Are Jet Set totes the new Neverfull?
Cross the walkway connecting Enterprise Center and Greenbelt 5 and you'll see a ton of stylish office girls. Some are dashing off to dinner, others have swapped their heels for flats, and most all are carrying the same monogrammed tote that appears to be a Louis Vuitton Neverfull. But then as you walk past, wondering how on earth another Makati girl (the kind that, too, commutes) could afford such arm candy while still making rent, you notice a small gold pendant with the letters MK dangling from the strap.
Suddenly it hits you—she’s carrying Michael Kors. A little less flashy than an LV but hey, it’s still designer (and quite affordable.) Next thing you know you’re comparing price points on your phone (around Php60,000 for the Louis Vuitton Neverfull and Php11,000 for the Michael Kors Jet Set tote), contemplating on dropping by the store once you get to the mall.
Does the label you carry on your arm still matter? These two are practically the same! Or are they?
Today, it's not uncommon to see so-called contemporary designers—the category bestowed to Michael Kors, Kate Spade, Tory Burch and similar "affordable luxuries"—patterning designs from established luxury houses, putting their own “spin” to it.
But what, even, is contemporary?
What It Means To Call A Label Contemporary
In previous years, contemporary labels have served as a vehicle in bridging the gap between high fashion and the high street. They’re the answer to those who cannot justify splurging on monogrammed leather totes, but also don't want to buy the knockoffs offered by fast fashion labels. Nowadays, shoppers are beginning to cash in on brands like Michael Kors, Kate Spade, and Tory Burch if they want to go higher than their officemates' friendlier priced and mass-produced Charles and Keiths, but not as high as a Louis Vuitton or Prada, which their paychecks can't even.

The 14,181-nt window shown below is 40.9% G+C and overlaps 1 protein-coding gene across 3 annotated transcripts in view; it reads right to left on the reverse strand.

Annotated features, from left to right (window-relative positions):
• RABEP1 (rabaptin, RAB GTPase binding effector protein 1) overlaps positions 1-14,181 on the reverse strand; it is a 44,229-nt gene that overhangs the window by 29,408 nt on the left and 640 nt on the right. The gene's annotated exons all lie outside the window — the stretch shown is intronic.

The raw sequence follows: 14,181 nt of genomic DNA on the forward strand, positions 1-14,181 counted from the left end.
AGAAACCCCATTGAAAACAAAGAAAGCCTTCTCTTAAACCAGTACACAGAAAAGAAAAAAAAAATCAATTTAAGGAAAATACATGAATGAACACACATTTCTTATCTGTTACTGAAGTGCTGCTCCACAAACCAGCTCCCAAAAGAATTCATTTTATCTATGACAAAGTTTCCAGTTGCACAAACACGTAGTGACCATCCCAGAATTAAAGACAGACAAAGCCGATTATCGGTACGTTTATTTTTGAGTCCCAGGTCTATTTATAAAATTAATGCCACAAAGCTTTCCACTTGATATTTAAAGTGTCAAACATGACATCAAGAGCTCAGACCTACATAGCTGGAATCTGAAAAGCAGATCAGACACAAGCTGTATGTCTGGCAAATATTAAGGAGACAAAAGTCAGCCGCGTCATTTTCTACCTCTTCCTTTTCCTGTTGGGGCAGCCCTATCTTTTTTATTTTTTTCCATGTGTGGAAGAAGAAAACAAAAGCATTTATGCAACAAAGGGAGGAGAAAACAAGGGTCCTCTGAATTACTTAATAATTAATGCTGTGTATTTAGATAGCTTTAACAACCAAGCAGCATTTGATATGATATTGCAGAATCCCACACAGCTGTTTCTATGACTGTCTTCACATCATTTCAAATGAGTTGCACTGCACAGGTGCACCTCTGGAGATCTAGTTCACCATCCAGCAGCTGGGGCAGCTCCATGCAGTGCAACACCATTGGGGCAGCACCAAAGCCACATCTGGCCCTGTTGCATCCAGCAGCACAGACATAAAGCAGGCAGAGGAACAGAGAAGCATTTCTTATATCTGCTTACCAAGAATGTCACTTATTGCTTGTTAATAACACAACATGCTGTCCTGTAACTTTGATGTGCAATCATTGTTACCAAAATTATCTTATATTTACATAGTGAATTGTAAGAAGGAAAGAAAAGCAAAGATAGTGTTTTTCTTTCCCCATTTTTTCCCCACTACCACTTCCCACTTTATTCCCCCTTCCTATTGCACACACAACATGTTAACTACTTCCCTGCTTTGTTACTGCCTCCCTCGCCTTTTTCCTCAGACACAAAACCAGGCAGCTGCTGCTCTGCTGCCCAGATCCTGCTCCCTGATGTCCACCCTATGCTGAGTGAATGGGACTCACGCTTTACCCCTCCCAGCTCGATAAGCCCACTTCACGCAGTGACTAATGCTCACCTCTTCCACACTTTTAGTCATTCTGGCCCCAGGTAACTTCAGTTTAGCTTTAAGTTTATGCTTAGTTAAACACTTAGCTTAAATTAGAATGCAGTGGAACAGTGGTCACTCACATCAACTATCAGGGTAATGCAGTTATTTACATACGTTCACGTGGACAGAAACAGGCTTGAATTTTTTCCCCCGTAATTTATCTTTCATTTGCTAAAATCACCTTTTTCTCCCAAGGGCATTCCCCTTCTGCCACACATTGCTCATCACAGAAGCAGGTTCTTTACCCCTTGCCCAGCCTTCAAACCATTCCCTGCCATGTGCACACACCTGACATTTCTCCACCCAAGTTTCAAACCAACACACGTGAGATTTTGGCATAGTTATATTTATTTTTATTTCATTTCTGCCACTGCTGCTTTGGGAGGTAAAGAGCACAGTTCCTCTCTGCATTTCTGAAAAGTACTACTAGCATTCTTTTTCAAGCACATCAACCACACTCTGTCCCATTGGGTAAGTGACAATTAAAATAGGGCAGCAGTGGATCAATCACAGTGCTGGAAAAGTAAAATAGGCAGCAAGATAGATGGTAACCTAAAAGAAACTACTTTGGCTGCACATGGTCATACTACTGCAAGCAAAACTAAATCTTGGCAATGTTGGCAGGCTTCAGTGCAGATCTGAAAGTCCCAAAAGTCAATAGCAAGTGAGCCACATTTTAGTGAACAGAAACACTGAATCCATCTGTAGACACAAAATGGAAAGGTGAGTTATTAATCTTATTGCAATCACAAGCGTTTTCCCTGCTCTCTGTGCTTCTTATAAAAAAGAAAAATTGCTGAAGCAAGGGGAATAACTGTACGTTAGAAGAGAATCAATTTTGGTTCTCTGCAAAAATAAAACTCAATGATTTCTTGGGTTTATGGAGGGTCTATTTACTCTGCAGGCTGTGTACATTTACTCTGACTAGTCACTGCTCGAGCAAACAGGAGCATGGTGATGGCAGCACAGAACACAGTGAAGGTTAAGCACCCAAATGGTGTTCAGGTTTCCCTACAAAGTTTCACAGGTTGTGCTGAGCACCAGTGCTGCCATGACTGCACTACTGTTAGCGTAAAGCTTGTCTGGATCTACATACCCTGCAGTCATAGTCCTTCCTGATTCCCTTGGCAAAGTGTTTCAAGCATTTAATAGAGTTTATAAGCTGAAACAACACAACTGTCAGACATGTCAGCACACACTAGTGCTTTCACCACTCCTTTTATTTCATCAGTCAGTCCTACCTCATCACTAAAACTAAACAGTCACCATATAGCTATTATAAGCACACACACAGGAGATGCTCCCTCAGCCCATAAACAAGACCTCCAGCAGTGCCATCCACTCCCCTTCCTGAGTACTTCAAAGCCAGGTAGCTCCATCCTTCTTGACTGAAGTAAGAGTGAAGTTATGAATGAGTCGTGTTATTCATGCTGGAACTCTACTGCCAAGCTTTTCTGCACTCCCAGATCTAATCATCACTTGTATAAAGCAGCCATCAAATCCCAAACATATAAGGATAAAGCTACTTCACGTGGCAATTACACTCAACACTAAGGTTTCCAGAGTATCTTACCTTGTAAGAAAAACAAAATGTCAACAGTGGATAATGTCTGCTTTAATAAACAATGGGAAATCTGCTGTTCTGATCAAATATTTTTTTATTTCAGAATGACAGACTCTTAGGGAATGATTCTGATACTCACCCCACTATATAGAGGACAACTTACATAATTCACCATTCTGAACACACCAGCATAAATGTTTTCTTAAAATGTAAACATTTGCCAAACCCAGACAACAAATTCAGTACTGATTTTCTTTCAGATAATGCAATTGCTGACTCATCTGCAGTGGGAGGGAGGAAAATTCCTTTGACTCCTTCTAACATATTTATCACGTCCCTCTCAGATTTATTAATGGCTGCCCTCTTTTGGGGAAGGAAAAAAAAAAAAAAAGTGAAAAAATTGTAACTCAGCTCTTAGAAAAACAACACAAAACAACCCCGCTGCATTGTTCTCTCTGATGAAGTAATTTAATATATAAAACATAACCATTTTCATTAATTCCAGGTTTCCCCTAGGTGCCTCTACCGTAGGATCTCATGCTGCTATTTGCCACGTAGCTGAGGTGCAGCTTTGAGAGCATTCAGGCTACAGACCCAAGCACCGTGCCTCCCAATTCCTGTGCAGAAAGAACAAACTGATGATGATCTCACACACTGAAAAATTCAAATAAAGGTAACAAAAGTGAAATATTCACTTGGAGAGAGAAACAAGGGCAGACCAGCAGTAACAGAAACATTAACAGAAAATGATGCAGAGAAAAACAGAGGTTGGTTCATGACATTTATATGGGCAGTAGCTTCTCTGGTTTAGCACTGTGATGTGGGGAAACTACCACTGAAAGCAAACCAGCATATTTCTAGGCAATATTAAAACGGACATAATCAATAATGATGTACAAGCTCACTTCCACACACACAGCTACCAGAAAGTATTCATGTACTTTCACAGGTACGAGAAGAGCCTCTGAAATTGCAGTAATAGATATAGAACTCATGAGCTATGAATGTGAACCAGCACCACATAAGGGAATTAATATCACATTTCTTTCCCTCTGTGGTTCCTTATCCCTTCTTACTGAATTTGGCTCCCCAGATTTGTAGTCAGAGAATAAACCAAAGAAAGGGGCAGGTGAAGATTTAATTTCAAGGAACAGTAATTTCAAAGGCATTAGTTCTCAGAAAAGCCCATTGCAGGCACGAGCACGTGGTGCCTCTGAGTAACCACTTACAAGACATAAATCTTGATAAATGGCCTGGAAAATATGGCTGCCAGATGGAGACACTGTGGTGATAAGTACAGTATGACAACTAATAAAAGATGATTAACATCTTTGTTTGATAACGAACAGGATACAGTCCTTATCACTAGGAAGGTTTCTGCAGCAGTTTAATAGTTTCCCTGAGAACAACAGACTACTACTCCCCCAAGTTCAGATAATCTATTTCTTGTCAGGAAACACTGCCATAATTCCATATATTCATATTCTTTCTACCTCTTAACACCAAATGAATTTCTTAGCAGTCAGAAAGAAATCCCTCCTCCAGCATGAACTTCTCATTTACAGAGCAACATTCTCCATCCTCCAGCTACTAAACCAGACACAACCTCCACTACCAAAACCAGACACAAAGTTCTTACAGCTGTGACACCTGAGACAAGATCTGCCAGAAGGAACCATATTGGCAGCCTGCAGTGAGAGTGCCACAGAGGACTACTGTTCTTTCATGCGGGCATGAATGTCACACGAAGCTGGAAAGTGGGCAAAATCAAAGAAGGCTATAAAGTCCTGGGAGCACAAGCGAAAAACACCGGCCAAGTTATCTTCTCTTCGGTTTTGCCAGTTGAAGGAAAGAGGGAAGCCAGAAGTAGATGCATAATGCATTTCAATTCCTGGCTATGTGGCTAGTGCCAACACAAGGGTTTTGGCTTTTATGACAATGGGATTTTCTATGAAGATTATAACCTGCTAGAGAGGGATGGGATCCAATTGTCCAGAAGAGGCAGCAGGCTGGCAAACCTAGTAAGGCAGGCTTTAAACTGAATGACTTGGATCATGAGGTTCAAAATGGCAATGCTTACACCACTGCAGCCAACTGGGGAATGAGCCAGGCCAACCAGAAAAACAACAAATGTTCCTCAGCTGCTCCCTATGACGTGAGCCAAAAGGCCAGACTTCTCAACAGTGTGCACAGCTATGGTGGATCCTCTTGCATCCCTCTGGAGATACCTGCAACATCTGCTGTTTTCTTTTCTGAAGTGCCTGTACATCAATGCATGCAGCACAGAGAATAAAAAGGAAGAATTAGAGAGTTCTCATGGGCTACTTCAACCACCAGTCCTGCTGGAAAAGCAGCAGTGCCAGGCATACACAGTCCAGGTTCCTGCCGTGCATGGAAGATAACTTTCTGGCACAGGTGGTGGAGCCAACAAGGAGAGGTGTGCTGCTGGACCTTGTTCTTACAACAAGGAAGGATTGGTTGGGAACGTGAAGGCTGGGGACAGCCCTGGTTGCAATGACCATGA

Sometimes, the contemporary shopper and the luxury shopper is the same person.
Harvey Nichols women’s contemporary buyer Shereen Basma says, “Contemporary brands appeal to both the luxury shopper and the new breed of aspirational shopper.” With it, you get the feel of luxury that comes with a “designer” tag without having to break the bank. It's just like a high-low way of dressing, isn't it? Not everyone can have a wardrobe filled to the brim with Chanel jackets and Valentino skirts, us included, so why not mix things up? At the end of the day, we all want the best that our money can afford.
Contemporary Becomes A Dirty Word
Within the higher rungs of the fashion industry, "contemporary" has different connotations.
For every Kors that revels in being the workingwoman's designer, there is an Alexander Wang who personally doesn't like the word but has been referred to as a "high contemporary" label by fashion trade site, Business of Fashion. We imagine it's like the difference between calling something middle class and "upper" middle class.
Just last week, we pulled out a clutch from Forever 21 that looked exactly like the Jimmy Choo Candy clutch. But is the Michael Kors Jet Set a facsimile of the Neverfull? No, thanks to its slight modifications like the removal of the adjustable side straps, the buckled top handles, and the obvious monogram. But still, the resemblance is enough to make you think of the Neverfull, as we did. And so this brings us to a vital question.
When luxury is affordable, who pays?
The straight answer: designers. A too-too inspired copy teeters along the line of intellectual theft, the same way that a bootleg iPod will prevent Apple from profiting on their idea. Sure, it’s unlikely that an LV buyer would be lost to MK (you might say that those sales were never theirs to begin with) but think of the reverse. What if a girl on a working class budget wanted to save up for a luxury bag? Surely, there are LV girls with MK pockets. (Not all fashion girls were to the manor born, either.)
The day will come when Makati girl finally gets that promotion she’s been eyeing and when it does, she’ll want an upgrade. Her first order of business? To trade in her Jet Set for a Neverfull, or even a Speedy.
Gif by Jasper Salceda, Image by Yayay De Castro
Additional reporting by Anna Canlas